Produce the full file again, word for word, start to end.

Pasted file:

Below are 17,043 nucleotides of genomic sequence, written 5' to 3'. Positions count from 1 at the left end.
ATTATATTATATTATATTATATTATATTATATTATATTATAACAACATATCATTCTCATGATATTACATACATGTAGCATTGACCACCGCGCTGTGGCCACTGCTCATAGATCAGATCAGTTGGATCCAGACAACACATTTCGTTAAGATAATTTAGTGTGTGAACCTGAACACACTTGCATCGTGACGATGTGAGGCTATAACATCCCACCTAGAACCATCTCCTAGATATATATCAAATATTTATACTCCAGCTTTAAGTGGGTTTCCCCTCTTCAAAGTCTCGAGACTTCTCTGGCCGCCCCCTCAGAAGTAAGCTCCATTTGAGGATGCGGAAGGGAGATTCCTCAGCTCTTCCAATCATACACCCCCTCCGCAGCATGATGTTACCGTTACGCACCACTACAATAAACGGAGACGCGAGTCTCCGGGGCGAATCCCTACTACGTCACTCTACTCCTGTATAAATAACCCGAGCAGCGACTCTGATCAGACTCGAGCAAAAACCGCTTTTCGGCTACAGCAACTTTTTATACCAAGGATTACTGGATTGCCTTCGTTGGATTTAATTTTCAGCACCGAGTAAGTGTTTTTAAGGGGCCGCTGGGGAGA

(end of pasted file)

Below are 17,043 nucleotides of genomic sequence, written 5' to 3'. Positions count from 1 at the left end.
ATTATATTATATTATATTATATTATATTATATTATATTATAACAACATATCATTCTCATGATATTACATACATGTAGCATTGACCACCGCGCTGTGGCCACTGCTCATAGATCAGATCAGTTGGATCCAGACAACACATTTCGTTAAGATAATTTAGTGTGTGAACCTGAACACACTTGCATCGTGACGATGTGAGGCTATAACATCCCACCTAGAACCATCTCCTAGATATATATCAAATATTTATACTCCAGCTTTAAGTGGGTTTCCCCTCTTCAAAGTCTCGAGACTTCTCTGGCCGCCCCCTCAGAAGTAAGCTCCATTTGAGGATGCGGAAGGGAGATTCCTCAGCTCTTCCAATCATACACCCCCTCCGCAGCATGATGTTACCGTTACGCACCACTACAATAAACGGAGACGCGAGTCTCCGGGGCGAATCCCTACTACGTCACTCTACTCCTGTATAAATAACCCGAGCAGCGACTCTGATCAGACTCGAGCAAAAACCGCTTTTCGGCTACAGCAACTTTTTATACCAAGGATTACTGGATTGCCTTCGTTGGATTTAATTTTCAGCACCGAGTAAGTGTTTTTAAGGGGCCGCTGGGGAGA